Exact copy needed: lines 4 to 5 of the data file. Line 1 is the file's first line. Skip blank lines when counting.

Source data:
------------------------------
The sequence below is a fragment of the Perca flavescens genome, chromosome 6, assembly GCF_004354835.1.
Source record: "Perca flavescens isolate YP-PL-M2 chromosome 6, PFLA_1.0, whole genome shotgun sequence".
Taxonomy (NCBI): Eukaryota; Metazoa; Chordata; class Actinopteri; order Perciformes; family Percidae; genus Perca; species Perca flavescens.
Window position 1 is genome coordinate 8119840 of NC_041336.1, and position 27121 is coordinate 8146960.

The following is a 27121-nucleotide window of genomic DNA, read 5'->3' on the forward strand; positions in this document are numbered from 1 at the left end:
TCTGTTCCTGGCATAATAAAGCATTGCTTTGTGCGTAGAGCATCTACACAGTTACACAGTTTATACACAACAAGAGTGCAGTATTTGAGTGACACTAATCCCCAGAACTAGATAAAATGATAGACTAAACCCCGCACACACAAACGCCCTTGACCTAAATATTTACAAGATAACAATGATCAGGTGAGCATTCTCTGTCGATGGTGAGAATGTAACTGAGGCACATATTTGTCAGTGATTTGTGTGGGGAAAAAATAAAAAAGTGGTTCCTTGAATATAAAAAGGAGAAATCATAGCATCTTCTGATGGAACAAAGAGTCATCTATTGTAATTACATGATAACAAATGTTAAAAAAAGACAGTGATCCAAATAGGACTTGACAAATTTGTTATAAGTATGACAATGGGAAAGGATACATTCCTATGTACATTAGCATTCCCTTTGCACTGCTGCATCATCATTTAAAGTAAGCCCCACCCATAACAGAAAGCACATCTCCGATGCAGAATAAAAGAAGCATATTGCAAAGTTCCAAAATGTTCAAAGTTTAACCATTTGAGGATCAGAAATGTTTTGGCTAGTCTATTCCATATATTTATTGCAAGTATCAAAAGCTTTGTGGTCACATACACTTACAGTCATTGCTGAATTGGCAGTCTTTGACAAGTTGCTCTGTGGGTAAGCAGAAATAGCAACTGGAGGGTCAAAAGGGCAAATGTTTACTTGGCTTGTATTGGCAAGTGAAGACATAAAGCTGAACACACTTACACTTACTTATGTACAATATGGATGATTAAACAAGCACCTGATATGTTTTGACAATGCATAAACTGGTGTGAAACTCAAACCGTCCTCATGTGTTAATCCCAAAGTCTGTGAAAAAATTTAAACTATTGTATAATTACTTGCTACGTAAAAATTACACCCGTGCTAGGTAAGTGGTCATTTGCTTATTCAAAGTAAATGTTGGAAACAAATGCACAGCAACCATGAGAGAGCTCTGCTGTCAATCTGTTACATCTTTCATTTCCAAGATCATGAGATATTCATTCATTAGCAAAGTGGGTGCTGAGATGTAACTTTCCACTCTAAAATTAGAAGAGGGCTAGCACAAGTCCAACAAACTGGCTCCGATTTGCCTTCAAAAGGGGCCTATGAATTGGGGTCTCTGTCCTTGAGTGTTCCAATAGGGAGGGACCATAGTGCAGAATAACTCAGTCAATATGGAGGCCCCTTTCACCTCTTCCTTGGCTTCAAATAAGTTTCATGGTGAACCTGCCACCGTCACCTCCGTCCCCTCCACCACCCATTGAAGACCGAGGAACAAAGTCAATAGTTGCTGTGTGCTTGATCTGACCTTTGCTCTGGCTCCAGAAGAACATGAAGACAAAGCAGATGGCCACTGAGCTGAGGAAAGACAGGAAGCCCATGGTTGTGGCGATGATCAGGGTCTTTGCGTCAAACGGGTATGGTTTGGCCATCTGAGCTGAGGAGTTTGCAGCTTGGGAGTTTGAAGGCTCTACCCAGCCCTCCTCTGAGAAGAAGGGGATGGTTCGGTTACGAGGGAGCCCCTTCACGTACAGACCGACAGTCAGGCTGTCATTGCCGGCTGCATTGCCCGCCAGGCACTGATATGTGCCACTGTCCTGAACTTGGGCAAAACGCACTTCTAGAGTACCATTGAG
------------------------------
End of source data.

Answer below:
Window position 1 is genome coordinate 8119840 of NC_041336.1, and position 27121 is coordinate 8146960.

The following is a 27121-nucleotide window of genomic DNA, read 5'->3' on the forward strand; positions in this document are numbered from 1 at the left end: